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Jekyll & Hyde

nytheatre.com review by Cory Conley
April 22, 2013

Jekyll & Hyde

Constantine Maroulis in a scene from Jekyll & Hyde | Chris Bennion

Let's face it: you probably know already whether or not you want to see JEKYLL & HYDE. The show's composer, Frank Wildhorn, tends not to inspire mild or indifferent opinions, and if you're a regular New York theatergoer, you've had plenty of recent opportunities to sample his work--- from WONDERLAND to DRACULA to BONNIE AND CLYDE.

And JEKYLL & HYDE, which ran on Broadway for nearly four years in the 1990's, stands as the epitome of a Wildhorn show: a broad, unapologetic pop score with lots of costume changes and a tidy moral theme. It even has its own cult following, spawned by a concept album and a string of productions that predated its arrival in New York. Some of its power ballads have hit the mainstream charts, and just a few months ago, a film version was announced. So, dear reader, I was all set to become a "Jekkie," as the hard-core fans call themselves. As the lights went down at the cavernous Marquis Theater, I solemnly vowed that I would enjoy myself, even if it proved a guilty pleasure.

That didn't quite happen. The fog machine started working overtime, and the lyrical cliches started piling up, and the unpleasant realization set in that Wildhorn and his book writer, Leslie Bricusse, had stretched Robert Louis Stevenson's modest novella into an unbearably long and bombastic rock thriller without thrills. Indeed, I began to wonder whether JEKYLL & HYDE might work as an unintentional camp classic, "Rocky Horror"-style, and that maybe if I tried, I could come up with a few solid ideas for audience interaction.

But JEKYLL & HYDE is just too loud for that, and while its score has a few undeniably memorable songs ("Someone Like You," "A New Life"), it's mostly an over-amplified, repetitive mush in a minor key. The lyrics ("To help me see a world I've never seen before / A love to open every door / To set me free, So I can soar!") have an aggressive blandness that would barely meet the low expectations of even the most generic radio pop songs. I'll assume you know the story--- a good man turns into an evil man with the help of a potion; horror ensues--- but based on the evidence here, it doesn't warrant a two-and-a-half hour running time.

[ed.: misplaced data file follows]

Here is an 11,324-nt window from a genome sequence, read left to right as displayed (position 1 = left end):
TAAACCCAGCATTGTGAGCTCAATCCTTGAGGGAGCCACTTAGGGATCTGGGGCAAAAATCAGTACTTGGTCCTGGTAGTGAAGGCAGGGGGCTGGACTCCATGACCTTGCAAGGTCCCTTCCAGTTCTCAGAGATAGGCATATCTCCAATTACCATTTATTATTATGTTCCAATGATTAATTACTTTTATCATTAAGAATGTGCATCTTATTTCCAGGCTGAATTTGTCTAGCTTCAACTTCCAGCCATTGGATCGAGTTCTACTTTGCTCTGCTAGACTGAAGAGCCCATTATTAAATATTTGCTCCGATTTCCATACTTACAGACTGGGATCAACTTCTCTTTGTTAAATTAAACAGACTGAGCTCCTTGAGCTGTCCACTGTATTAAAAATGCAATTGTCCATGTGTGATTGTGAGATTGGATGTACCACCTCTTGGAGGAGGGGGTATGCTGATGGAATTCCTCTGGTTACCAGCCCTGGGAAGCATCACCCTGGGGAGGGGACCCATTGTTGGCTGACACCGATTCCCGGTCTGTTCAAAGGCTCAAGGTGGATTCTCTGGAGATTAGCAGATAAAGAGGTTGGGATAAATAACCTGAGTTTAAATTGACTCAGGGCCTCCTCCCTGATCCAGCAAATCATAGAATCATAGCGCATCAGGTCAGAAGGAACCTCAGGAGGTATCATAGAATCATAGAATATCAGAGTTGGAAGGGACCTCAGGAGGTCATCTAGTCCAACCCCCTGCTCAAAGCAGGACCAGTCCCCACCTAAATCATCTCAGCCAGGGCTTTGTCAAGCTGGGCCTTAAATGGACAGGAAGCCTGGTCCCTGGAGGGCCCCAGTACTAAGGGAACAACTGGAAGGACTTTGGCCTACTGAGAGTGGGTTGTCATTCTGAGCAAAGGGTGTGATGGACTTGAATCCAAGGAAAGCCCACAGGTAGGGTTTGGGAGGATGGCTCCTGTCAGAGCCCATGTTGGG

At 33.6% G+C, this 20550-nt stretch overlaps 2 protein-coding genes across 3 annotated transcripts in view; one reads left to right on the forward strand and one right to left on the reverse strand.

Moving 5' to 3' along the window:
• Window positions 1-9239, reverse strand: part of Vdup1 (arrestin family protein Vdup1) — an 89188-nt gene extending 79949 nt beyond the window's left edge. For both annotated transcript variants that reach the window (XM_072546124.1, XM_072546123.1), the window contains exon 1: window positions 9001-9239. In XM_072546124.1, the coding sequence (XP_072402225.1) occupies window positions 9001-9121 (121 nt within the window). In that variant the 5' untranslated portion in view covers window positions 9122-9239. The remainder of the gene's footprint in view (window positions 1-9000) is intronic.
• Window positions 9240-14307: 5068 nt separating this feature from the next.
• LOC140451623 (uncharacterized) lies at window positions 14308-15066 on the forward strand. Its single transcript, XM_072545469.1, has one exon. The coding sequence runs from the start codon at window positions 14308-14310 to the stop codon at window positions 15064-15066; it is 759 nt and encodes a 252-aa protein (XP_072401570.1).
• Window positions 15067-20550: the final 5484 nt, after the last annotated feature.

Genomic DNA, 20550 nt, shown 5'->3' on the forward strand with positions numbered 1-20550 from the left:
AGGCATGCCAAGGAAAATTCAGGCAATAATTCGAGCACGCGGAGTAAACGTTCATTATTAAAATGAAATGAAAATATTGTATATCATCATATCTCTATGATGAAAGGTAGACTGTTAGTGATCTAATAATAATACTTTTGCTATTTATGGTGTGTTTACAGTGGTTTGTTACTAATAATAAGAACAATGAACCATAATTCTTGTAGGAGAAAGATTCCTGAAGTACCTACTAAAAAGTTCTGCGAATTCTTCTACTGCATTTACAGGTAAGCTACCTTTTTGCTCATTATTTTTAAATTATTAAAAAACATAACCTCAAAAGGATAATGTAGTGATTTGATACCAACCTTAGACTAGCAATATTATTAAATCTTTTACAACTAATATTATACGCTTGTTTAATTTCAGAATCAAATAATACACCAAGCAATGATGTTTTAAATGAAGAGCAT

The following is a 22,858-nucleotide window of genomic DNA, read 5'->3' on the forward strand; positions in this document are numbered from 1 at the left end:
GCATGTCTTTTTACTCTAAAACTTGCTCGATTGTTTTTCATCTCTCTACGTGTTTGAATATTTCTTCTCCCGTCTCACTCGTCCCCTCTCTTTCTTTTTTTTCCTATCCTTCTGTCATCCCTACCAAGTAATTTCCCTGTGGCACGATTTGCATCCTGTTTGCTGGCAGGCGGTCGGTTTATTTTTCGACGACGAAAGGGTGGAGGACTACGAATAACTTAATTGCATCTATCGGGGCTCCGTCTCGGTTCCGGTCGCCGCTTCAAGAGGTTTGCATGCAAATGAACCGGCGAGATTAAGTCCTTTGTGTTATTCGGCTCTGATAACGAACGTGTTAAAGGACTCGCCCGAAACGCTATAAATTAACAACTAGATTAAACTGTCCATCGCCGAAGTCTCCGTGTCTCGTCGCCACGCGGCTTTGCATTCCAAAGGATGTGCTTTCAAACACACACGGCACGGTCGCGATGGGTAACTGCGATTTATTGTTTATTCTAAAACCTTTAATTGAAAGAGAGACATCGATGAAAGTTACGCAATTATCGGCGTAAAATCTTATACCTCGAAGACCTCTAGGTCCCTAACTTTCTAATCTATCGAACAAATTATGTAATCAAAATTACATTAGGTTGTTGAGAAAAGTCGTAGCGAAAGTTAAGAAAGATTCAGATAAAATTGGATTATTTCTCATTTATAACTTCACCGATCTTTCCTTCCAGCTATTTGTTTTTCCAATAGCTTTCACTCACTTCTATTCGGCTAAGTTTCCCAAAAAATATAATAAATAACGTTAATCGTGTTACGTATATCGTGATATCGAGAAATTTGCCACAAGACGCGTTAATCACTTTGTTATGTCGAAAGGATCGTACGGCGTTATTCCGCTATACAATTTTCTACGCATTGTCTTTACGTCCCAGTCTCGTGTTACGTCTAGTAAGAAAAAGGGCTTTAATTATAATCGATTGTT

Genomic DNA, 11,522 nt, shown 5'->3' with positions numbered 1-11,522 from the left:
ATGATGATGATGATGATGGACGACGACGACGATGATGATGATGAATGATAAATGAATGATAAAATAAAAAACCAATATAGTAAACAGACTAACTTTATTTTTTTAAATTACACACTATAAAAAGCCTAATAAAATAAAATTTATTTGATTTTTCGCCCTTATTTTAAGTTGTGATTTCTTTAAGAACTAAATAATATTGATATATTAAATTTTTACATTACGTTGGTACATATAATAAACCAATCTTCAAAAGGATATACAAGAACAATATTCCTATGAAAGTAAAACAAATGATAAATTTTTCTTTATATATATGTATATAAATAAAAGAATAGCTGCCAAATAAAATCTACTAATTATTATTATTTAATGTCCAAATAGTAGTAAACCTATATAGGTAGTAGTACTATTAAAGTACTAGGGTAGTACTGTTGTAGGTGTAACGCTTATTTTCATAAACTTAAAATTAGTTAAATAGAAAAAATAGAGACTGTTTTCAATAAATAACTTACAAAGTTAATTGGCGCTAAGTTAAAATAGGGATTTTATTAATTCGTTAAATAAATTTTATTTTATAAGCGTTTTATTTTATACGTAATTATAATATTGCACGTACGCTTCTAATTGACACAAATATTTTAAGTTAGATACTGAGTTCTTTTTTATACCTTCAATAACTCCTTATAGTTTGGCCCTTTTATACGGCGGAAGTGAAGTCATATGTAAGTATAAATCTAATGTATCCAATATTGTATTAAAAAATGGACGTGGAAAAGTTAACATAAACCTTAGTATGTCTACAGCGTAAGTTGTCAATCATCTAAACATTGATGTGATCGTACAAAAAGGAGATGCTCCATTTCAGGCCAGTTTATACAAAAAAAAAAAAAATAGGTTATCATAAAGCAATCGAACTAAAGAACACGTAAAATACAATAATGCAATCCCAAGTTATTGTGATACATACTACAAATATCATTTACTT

The production is saved, somewhat, by the performances. As the title character(s), pop star Constantine Maroulis boasts a durable tenor that breezes through the almost impossibly rough demands of Wildhorn's hard-charging score. He loves his voice as much as you do, though, and this can lead to some excessive grace notes, "American Idol"-style, that tarnish his rendition of Jekyll's tuneful soliloquy, "This is the Moment." Deborah Cox, meanwhile, is almost comically miscast as Lucy, the prostitute with a heart of gold who wedges her way into Jekyll's life after being abused by Hyde. Cox is far too certain and self-possessed for the role, and if she and Maroulis were to jump into the boxing ring, you'd be crazy not to put your money on a first-round knockout from Cox. It doesn't really matter, though, since Lucy is little more than a plot device, and since Cox sings so peacefully. As an "r & b" star, she seems to have an instinctive feel for Wildhorn's music. (Her dutiful cockney accent disappears as soon as the songs start, which is probably all for the better.)

Stevenson's novella, published in 1886 and adapted over 150 times since then, has been variously interpreted as a Christian allegory, a Freudian tract, and an examination of civilization versus animal nature. This is a far cry from JEKYLL & HYDE's rather less exalted message, which is that, oh, you know, deep down, people just aren't what they seem to be. Or, as an unusually lively lyric puts it: "Every day People, in their own sweet way / Like to add a coat of paint / And be what they ain't!"

But seriously: whatever. It's a Frank Wildhorn musical.